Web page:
Yesterday, we posted about Apple reportedly banning issue 12 of a comic book called Saga, due to a couple of graphic sex scenes included in it. The book's creator, Brian K. Vaughan, had posted that Apple wasn't allowing his book to be sold on the App Store, though it was available through a number of other channels. But today it turns out that Apple isn't to blame -- instead, the book's digital publisher, Comixology, has confessed that they made the decision not to sell the book.
Comixology runs the very popular Comics app on iOS, and they publish the digital versions of books from a number of different publishers, including Image Comics, who publishes the Saga series. The company's CEO, David Steinberger, has posted on the company blog that Comixology made its own decision to not publish the book, based on its assumption of Apple's policies. Of course, after the news yesterday, Apple says it would not have a problem with the book being published in Comixology's app, and Steinberger says the issue will be available soon, and apologizes to Vaughan and Image Comics for the confusion.
So there's both good news and bad news here. The good news is that this decision did not come from Apple -- instead, it was Comixology that jumped the gun and decided to not publish the book on the App Store.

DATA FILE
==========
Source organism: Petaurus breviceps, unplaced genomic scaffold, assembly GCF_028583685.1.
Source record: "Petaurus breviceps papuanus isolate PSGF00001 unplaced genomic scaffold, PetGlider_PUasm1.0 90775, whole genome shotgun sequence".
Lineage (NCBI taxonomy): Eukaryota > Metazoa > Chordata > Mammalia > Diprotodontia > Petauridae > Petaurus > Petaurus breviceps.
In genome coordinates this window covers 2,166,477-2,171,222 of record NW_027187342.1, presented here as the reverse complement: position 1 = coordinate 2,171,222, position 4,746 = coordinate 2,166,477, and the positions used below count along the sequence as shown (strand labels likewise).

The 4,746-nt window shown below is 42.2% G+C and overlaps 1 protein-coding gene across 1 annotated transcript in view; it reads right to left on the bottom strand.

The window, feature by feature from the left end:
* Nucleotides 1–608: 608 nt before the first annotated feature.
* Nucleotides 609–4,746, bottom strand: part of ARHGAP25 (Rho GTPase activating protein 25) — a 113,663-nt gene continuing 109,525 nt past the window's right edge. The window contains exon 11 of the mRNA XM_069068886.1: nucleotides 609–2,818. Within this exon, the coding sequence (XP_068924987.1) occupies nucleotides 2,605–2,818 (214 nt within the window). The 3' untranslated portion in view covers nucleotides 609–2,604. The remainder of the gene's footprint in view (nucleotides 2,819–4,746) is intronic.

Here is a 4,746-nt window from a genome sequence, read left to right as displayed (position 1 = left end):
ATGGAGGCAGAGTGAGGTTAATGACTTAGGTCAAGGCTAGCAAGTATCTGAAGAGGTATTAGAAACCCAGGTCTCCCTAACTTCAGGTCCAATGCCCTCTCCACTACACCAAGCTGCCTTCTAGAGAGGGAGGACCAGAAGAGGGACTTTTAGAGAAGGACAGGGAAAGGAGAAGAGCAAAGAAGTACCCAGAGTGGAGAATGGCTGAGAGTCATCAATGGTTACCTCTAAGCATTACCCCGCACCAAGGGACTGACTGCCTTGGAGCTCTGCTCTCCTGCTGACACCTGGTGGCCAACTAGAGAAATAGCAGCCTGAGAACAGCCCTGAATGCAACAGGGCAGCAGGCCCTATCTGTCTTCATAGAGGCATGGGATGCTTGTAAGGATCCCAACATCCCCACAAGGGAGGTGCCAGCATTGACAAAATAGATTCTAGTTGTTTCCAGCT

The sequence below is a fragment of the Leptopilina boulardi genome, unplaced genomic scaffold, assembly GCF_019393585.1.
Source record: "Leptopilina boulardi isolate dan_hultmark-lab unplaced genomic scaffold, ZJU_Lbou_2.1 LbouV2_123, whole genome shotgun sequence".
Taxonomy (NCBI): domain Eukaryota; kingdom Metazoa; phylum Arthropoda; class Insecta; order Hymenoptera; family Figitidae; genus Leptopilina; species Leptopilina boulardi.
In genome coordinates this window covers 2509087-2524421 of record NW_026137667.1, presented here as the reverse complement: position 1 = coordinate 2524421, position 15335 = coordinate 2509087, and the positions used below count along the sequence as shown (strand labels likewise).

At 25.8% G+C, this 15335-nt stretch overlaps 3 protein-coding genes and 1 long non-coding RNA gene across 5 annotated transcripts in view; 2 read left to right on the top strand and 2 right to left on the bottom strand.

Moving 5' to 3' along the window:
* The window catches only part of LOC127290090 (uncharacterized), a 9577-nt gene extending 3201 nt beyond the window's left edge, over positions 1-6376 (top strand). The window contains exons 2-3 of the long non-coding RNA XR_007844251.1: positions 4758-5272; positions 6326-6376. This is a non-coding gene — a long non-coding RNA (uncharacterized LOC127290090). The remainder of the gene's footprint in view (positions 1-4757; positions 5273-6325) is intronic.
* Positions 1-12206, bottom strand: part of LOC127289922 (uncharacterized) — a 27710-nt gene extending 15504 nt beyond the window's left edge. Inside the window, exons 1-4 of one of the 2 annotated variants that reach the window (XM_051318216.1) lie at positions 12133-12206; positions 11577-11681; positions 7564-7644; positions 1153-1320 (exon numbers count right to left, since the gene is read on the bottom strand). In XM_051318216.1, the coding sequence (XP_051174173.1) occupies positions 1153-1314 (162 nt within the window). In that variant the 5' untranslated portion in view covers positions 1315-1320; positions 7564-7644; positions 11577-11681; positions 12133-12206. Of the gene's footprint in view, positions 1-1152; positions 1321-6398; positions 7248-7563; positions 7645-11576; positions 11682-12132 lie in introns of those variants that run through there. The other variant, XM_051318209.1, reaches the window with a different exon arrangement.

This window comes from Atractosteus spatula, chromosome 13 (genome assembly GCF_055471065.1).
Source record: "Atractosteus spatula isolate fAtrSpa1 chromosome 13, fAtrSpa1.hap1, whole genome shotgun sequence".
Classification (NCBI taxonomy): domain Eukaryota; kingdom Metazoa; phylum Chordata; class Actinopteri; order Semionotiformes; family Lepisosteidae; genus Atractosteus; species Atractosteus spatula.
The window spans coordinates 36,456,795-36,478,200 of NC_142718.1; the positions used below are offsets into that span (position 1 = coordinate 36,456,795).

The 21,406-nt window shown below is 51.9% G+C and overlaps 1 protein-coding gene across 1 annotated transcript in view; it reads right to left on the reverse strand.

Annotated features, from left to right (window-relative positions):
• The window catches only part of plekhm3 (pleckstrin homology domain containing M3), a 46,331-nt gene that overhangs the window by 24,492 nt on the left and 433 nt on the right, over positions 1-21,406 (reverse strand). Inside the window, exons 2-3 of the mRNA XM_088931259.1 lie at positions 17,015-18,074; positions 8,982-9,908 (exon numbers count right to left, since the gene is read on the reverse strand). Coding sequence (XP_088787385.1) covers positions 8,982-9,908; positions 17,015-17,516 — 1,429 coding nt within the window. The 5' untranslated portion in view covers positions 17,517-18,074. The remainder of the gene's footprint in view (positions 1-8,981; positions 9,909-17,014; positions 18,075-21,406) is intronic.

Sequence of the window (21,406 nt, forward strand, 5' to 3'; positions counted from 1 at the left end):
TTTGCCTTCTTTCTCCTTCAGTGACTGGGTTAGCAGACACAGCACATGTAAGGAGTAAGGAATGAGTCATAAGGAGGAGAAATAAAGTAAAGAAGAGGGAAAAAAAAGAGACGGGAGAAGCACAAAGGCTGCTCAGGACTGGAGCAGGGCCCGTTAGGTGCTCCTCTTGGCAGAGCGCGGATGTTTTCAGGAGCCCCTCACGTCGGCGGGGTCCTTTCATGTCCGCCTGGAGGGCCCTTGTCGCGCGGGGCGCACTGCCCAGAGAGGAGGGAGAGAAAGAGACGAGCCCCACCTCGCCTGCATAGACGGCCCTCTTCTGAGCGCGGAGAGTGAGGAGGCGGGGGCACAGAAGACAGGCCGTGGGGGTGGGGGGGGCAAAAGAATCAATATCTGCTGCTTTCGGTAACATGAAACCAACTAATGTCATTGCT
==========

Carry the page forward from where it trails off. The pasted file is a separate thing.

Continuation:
But the bad news is that while Comixology did make the mistake, I can't really blame them for being concerned about Apple's retribution. Just yesterday, the company did threaten an App Store developer with removal over some adult content, and we've seen examples before of Apple being overly concerned about content that was already labeled for users 17-plus. That's why we here at TUAW jumped on this story and took the comic's creator, Vaughan, at his word -- because it's not hard to believe, given Apple's unclear and inconsistent polices on this matter, that they would have a problem with this book.
Fortunately, they don't, and all credit to them for confirming that. Macworld followed up with Apple to confirm the supposed ban, and in hindsight, we should have done the same. But as long as Apple's policies and their enforcement on what's OK and not OK for the App Store remain unclear, we may see more issues like this pop up, either driven by developers dependent on the App Store for revenue, or by Apple itself.